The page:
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  • • Gas filled cysts in the wall of the intestine and mesentery

    • May be primary and idiopathic; an incidental finding; or secondary to chronic obstructive pulmonary disease, infectious gastroenteritis, or connective tissue disorders

    • Fulminant pneumatosis is associated with bacterial infection and necrosis of the bowel wall.

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Epidemiology

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  • • Characterized by gas-filled cysts in the wall of the gut and mesentery

    • 15% of cases are primary and idiopathic

    • Secondary pneumatosis comprises 85% of cases; cysts may be located anywhere in the GI tract

    • Conditions that underlie secondary pneumatosis intestinalis include:

    • -Inflammatory bowel disease

      -Infectious gastroenteritis

      -Corticosteroid therapy

      -Connective tissue disorders

      -Intestinal obstruction

      -Diverticulitis

      -Chronic obstructive pulmonary disease

      -Acute leukemia

      -Lymphoma

      -AIDS

      -Organ transplantation

    • Fulminant pneumatosis is associated with acute bacterial infection and necrosis of the bowel wall, usually associated with intestinal infarction; pneumoperitoneum is sometimes present

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Symptoms and Signs

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  • • Abdominal discomfort

    • Diarrhea

    • Passing of excessive amounts of gas

    • Abdominal distention

    • Abdominal tenderness

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Laboratory Findings

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  • • Nonspecific in most cases

    • When associated with intestinal necrosis:

    • -Leukocytosis

      -Metabolic acidosis

      -Increased serum lactate

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Imaging Findings

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  • Abdominal x-rays and CT scan: Linear gas deposits in the intestinal wall; if perforation is present, free air may be visualized

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  • • Pneumatosis intestinalis may be an incidental finding (primary and most cases of secondary pneumatosis) or indicative of bowel wall necrosis with gas produced by invading bacteria

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Rule Out

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  • • Intestinal ischemia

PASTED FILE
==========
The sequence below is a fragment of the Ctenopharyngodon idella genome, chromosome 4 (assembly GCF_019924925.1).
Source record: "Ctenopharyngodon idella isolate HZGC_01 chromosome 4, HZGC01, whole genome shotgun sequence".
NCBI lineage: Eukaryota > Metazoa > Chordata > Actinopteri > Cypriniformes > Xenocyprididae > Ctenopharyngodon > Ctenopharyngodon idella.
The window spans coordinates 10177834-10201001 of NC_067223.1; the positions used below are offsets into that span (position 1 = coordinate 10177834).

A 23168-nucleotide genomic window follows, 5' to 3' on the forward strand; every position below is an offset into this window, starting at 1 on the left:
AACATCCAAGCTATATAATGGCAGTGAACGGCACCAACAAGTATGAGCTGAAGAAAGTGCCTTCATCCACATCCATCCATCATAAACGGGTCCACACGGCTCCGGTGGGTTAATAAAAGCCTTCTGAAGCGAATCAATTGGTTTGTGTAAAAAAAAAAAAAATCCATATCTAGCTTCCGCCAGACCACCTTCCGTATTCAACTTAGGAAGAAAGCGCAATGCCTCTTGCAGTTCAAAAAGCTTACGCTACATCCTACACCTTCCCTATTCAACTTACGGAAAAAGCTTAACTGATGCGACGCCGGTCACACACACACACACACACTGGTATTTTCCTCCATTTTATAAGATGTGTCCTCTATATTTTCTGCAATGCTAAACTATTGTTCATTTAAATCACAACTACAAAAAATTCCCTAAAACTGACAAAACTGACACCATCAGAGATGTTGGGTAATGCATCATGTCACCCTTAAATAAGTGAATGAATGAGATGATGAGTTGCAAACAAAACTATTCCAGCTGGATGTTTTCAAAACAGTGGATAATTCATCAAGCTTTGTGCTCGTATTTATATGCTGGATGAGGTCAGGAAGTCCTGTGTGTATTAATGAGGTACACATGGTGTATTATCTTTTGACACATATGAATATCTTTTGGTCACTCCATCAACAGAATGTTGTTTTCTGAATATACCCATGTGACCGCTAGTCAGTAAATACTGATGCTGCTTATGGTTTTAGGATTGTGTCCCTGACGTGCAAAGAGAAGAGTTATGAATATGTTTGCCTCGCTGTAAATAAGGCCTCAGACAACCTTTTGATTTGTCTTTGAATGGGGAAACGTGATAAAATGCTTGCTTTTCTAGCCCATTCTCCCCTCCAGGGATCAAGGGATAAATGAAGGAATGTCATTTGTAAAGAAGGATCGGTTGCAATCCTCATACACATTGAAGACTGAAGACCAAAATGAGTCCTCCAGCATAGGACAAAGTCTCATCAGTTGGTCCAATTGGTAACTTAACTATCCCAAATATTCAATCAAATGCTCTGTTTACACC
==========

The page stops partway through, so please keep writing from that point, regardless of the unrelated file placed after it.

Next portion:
• Strangulation obstruction

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  • • Abdominal x-ray or CT scan

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When to Admit

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  • • Suspected intestinal necrosis

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  • • Primary and secondary pneumatosis: No specific treatment; oxygen administration may lead to resolution

    • Fulminant pneumatosis: Bowel resection

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Surgery

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Indications

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  • • Intestinal necrosis

    • Intestinal ischemia

    • Strangulation obstruction

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Contraindications

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  • • Idiopathic pneumatosis

    • Secondary pneumatosis associated with systemic disease without bowel necrosis

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Medications

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  • • Oxygen administration

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Complications

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  • • Perforation if associated with necrosis

    • Sepsis

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Prognosis

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  • Primary and secondary: Excellent

    Fulminant: High mortality related to intestinal necrosis

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References

Deniz K et al: Intestinal involvement in Wegener’s granulomatosis. J Gastrointestin Liver Dis 2007;16:329.  [PubMed: 17925931]
Ebert EC: Gastric and enteric involvement in progressive systemic sclerosis. J Clin Gastroenterol 2008;42:5.  [PubMed: 18097282]

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